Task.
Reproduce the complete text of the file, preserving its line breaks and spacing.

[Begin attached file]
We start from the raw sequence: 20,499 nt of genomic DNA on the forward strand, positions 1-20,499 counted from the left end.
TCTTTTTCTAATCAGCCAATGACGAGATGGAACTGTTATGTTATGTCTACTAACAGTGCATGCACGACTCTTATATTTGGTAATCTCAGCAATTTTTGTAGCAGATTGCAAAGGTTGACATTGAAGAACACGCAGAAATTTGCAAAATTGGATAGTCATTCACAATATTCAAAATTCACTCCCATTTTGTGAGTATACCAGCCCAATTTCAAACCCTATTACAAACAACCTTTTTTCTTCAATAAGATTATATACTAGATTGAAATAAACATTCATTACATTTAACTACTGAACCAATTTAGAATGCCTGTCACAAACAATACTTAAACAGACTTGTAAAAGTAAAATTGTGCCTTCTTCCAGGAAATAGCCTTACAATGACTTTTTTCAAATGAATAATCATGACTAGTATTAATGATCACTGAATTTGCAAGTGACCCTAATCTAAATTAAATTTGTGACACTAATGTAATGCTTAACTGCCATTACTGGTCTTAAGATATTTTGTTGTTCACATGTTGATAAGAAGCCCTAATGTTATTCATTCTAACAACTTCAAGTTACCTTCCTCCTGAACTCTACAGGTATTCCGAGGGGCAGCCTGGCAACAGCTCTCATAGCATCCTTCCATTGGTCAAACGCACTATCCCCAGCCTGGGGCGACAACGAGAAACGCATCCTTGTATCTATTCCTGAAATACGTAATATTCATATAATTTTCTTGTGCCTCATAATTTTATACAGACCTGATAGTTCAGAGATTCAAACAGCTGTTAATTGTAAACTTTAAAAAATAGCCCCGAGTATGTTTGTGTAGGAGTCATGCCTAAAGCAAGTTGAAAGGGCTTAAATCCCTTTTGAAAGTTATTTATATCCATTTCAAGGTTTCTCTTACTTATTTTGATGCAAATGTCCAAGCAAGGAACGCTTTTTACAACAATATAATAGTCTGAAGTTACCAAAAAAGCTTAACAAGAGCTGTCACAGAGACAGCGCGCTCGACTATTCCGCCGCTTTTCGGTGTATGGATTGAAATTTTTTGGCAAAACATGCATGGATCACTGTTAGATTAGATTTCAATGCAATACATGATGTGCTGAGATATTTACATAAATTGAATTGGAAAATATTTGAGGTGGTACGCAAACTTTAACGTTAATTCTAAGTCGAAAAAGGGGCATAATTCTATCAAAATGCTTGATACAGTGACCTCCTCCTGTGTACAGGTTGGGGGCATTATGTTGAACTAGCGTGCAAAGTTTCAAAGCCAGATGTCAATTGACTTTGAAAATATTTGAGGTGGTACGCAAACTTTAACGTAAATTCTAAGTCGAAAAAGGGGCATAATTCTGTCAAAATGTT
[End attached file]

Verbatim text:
We start from the raw sequence: 20,499 nt of genomic DNA on the forward strand, positions 1-20,499 counted from the left end.
TCTTTTTCTAATCAGCCAATGACGAGATGGAACTGTTATGTTATGTCTACTAACAGTGCATGCACGACTCTTATATTTGGTAATCTCAGCAATTTTTGTAGCAGATTGCAAAGGTTGACATTGAAGAACACGCAGAAATTTGCAAAATTGGATAGTCATTCACAATATTCAAAATTCACTCCCATTTTGTGAGTATACCAGCCCAATTTCAAACCCTATTACAAACAACCTTTTTTCTTCAATAAGATTATATACTAGATTGAAATAAACATTCATTACATTTAACTACTGAACCAATTTAGAATGCCTGTCACAAACAATACTTAAACAGACTTGTAAAAGTAAAATTGTGCCTTCTTCCAGGAAATAGCCTTACAATGACTTTTTTCAAATGAATAATCATGACTAGTATTAATGATCACTGAATTTGCAAGTGACCCTAATCTAAATTAAATTTGTGACACTAATGTAATGCTTAACTGCCATTACTGGTCTTAAGATATTTTGTTGTTCACATGTTGATAAGAAGCCCTAATGTTATTCATTCTAACAACTTCAAGTTACCTTCCTCCTGAACTCTACAGGTATTCCGAGGGGCAGCCTGGCAACAGCTCTCATAGCATCCTTCCATTGGTCAAACGCACTATCCCCAGCCTGGGGCGACAACGAGAAACGCATCCTTGTATCTATTCCTGAAATACGTAATATTCATATAATTTTCTTGTGCCTCATAATTTTATACAGACCTGATAGTTCAGAGATTCAAACAGCTGTTAATTGTAAACTTTAAAAAATAGCCCCGAGTATGTTTGTGTAGGAGTCATGCCTAAAGCAAGTTGAAAGGGCTTAAATCCCTTTTGAAAGTTATTTATATCCATTTCAAGGTTTCTCTTACTTATTTTGATGCAAATGTCCAAGCAAGGAACGCTTTTTACAACAATATAATAGTCTGAAGTTACCAAAAAAGCTTAACAAGAGCTGTCACAGAGACAGCGCGCTCGACTATTCCGCCGCTTTTCGGTGTATGGATTGAAATTTTTTGGCAAAACATGCATGGATCACTGTTAGATTAGATTTCAATGCAATACATGATGTGCTGAGATATTTACATAAATTGAATTGGAAAATATTTGAGGTGGTACGCAAACTTTAACGTTAATTCTAAGTCGAAAAAGGGGCATAATTCTATCAAAATGCTTGATACAGTGACCTCCTCCTGTGTACAGGTTGGGGGCATTATGTTGAACTAGCGTGCAAAGTTTCAAAGCCAGATGTCAATTGACTTTGAAAATATTTGAGGTGGTACGCAAACTTTAACGTAAATTCTAAGTCGAAAAAGGGGCATAATTCTGTCAAAATGTT